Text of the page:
Obviously, in this situation it was impracticable and indeed impossible for the state to provide a predeprivation hearing. See id. Once the license suspension letter failed to notify the Joshuas of their hearing rights, the alleged deprivation had already occurred. What the Joshuas contest is not the suspension, but the lack of notice; state procedures already existed to protect the Joshuas from this lack of notice. In these circumstances, we cannot imagine how any predeprivation hearing or other predeprivation remedy was possible.

Parratt teaches that where an alleged deprivation results from "the unauthorized failure of agents of the State to follow established state procedure," and where no predeprivation hearing is practicable, we should examine whether the state provides an adequate post-deprivation remedy. Id. We conclude that it does. Like the State of Nebraska in Parratt, id. at 543-44, 101 S. Ct. at 1916-17, the State of Washington provides the opportunity to bring tort claims against the State. Wash.Rev.Code Ann. ch. 4.92 (1988); Estate of Kepl v. State, 34 Wash. App. 5, 10-11, 659 P.2d 1108, 1112 (1983) (Kepl) . To satisfy due process, the state remedy need not provide the Joshuas with all the relief available under section 1983, so long as it would fully compensate their property loss. Parratt, 451 U.S. at 543-44, 101 S. Ct. at 1916-17. We believe that the post-deprivation tort remedy afforded by the State of Washington meets this test. See Kepl, 34 Wash. App. at 11, 659 P.2d at 1112.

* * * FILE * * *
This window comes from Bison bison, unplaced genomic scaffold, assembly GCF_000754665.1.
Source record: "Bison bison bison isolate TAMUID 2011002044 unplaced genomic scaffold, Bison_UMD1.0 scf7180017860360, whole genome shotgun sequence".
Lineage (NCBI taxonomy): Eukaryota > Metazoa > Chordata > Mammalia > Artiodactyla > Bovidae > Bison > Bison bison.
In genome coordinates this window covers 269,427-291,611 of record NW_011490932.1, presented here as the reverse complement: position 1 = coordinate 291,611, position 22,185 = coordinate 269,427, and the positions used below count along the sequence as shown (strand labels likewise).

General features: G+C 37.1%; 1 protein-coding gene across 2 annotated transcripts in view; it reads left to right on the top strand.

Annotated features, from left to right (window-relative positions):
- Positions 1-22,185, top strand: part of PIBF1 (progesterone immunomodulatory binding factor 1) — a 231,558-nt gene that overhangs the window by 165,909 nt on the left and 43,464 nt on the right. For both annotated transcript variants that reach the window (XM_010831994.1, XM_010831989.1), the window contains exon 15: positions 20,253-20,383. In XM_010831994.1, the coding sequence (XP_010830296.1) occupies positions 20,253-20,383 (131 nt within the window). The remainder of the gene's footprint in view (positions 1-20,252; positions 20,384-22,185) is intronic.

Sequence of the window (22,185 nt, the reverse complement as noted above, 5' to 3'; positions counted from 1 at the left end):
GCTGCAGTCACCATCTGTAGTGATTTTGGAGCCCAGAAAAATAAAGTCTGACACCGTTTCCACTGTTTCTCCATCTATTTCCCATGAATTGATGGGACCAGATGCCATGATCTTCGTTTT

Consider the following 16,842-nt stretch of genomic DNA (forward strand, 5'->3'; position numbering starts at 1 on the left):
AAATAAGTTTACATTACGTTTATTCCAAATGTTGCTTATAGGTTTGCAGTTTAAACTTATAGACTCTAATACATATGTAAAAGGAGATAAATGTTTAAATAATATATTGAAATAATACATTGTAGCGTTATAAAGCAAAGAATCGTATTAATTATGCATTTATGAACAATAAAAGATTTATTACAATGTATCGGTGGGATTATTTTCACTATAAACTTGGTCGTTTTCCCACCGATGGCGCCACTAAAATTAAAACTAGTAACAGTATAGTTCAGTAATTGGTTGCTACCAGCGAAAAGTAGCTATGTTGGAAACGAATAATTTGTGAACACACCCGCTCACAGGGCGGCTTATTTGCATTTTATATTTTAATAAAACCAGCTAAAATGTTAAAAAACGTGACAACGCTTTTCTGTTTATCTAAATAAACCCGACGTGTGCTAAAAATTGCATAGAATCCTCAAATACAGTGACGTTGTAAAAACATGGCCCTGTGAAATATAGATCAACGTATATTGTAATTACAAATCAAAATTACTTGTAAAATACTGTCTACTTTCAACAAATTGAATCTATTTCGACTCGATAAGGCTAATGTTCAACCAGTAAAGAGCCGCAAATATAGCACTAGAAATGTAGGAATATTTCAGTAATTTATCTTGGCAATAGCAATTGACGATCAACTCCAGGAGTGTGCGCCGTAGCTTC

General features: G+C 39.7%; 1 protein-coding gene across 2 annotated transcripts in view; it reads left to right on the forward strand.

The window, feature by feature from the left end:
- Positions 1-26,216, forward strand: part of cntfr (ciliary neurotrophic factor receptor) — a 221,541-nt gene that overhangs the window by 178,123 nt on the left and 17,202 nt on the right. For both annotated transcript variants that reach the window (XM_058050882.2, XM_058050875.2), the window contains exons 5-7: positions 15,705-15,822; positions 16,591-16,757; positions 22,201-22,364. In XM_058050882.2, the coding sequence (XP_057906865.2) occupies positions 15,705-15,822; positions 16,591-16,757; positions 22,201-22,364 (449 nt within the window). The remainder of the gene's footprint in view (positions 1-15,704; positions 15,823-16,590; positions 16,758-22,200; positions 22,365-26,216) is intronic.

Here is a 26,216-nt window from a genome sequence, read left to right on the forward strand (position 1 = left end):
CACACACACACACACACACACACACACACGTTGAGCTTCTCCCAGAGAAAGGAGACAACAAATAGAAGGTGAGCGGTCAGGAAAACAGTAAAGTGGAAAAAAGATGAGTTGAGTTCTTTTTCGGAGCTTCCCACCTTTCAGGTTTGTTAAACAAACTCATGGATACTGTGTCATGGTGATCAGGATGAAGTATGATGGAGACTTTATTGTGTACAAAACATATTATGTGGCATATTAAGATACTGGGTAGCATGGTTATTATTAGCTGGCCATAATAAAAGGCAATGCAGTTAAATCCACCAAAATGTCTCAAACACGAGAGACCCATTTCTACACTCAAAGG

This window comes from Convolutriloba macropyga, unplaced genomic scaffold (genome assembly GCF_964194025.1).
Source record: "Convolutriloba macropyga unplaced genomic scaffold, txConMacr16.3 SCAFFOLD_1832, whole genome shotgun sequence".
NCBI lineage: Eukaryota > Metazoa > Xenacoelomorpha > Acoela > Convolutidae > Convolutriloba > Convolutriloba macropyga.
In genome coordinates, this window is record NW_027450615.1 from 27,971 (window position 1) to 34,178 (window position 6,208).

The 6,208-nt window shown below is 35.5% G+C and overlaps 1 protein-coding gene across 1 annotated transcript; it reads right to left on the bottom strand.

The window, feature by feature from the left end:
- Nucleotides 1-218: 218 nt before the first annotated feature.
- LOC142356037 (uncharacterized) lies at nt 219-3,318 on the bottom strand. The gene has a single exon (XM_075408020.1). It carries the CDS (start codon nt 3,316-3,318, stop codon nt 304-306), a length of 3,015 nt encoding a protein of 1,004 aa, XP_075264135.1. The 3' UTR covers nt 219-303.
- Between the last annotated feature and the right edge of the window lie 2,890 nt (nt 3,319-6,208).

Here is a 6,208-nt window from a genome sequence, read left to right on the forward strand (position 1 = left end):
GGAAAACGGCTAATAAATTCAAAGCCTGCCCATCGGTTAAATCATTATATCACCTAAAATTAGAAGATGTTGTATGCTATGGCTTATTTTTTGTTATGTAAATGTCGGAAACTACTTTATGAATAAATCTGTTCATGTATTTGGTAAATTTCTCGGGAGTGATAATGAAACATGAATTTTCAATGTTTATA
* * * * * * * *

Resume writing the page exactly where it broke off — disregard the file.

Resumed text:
Indeed, we question whether the Joshuas suffered any deprivation under color of state law. Had the Joshuas received proper notice, they would have learned that they had a limited period to exercise their hearing and appeal rights before losing them. Deprived of such notice, they were technically unable to request a hearing after 30 days passed, and their license was effectively suspended. But the Joshuas acknowledge that they voluntarily agreed that no more children would be placed in their home pending investigation of the charges against Mr. Joshua, although they deny agreeing with Newell that their license should be suspended. Any deprivation of property suffered during the period before Mr. Joshua's acquittal was caused by this voluntary agreement, not by the state.

Following Mr. Joshua's acquittal, when the Joshuas requested a hearing, the state administrative law court ruled that because the Joshuas had not been notified of their hearing rights, they could pursue their appeal on the merits. Thus, the very procedural default of which they complain was corrected through state procedures. The Joshuas chose not to pursue their claim on the merits: they chose not to contest the state's final revocation of their license. Under these circumstances, whatever deprivation they suffered was inflicted by themselves, not by a state official acting under color of state law.

Viewing the evidence in the light most favorable to the Joshuas, we cannot say that they have presented a claim cognizable under section 1983. As a matter of law, there has been no deprivation of property without due process of law. Parratt, 451 U.S. at 537, 543-44, 101 S. Ct. at 1914, 1916-17.